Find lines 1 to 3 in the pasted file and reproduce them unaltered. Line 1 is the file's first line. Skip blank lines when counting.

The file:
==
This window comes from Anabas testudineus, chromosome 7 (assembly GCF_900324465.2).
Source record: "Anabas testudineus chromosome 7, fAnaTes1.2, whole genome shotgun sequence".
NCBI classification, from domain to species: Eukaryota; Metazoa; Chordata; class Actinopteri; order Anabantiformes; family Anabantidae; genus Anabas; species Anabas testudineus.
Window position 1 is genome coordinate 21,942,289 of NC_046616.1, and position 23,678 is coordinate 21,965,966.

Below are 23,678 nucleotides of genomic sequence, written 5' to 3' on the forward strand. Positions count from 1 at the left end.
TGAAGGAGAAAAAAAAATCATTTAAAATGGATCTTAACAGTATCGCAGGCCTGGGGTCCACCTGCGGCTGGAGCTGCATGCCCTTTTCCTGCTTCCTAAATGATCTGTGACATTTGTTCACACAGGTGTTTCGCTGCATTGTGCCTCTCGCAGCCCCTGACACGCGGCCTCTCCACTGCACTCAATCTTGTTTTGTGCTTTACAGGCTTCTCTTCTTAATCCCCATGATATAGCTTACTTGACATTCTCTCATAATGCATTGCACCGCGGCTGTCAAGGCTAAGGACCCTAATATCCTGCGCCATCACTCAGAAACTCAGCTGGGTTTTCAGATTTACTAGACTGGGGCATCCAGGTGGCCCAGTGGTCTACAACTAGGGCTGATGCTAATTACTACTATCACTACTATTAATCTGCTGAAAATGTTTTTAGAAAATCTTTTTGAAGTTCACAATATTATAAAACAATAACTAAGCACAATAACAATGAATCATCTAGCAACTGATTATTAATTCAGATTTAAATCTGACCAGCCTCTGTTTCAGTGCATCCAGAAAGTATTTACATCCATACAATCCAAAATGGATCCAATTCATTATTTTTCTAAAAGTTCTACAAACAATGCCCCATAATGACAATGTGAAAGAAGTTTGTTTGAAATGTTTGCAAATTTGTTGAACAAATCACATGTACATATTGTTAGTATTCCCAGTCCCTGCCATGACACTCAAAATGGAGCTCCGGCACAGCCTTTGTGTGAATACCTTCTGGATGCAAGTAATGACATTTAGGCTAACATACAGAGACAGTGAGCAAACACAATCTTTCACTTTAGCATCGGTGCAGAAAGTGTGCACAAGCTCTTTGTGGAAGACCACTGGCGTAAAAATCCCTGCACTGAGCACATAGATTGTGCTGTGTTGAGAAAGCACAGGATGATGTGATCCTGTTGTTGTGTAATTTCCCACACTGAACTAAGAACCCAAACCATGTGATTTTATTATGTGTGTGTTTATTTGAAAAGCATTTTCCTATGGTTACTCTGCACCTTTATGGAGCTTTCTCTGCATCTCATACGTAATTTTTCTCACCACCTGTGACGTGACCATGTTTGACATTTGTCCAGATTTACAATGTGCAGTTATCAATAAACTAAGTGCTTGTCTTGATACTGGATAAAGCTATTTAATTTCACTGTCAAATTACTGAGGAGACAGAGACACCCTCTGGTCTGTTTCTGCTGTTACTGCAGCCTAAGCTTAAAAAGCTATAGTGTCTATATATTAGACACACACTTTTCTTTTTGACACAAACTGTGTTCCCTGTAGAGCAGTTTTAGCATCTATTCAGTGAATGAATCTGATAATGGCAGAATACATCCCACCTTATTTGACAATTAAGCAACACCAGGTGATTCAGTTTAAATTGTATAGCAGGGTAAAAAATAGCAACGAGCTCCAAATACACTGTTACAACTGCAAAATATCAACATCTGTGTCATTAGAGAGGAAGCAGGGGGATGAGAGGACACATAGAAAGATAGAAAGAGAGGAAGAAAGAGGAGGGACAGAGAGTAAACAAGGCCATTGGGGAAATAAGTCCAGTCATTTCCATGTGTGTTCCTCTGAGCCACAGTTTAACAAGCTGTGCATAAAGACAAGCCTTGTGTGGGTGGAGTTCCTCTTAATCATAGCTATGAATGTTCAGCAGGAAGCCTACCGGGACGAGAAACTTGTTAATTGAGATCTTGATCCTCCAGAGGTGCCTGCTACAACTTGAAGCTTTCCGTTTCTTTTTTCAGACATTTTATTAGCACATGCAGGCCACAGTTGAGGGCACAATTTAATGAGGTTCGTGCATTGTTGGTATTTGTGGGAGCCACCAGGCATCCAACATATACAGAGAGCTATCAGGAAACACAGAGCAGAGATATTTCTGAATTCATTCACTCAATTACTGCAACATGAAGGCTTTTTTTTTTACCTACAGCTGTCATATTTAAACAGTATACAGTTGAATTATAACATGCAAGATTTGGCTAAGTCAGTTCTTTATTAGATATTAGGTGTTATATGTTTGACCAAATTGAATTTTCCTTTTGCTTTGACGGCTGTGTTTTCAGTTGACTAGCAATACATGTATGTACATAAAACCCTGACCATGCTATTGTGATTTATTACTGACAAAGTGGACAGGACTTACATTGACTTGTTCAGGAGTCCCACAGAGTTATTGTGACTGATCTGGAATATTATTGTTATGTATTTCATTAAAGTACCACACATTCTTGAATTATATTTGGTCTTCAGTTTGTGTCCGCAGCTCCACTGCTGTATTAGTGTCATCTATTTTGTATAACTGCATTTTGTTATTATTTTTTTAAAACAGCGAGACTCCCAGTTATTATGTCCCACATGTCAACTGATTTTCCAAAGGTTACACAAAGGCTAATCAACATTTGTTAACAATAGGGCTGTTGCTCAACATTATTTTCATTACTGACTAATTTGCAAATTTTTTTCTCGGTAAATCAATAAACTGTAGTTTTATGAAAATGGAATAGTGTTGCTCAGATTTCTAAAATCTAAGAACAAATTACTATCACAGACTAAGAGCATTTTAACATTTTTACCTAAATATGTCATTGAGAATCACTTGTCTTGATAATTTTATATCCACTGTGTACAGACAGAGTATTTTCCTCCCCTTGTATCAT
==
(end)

This window comes from Anabas testudineus, chromosome 7 (assembly GCF_900324465.2).
Source record: "Anabas testudineus chromosome 7, fAnaTes1.2, whole genome shotgun sequence".
NCBI classification, from domain to species: Eukaryota; Metazoa; Chordata; class Actinopteri; order Anabantiformes; family Anabantidae; genus Anabas; species Anabas testudineus.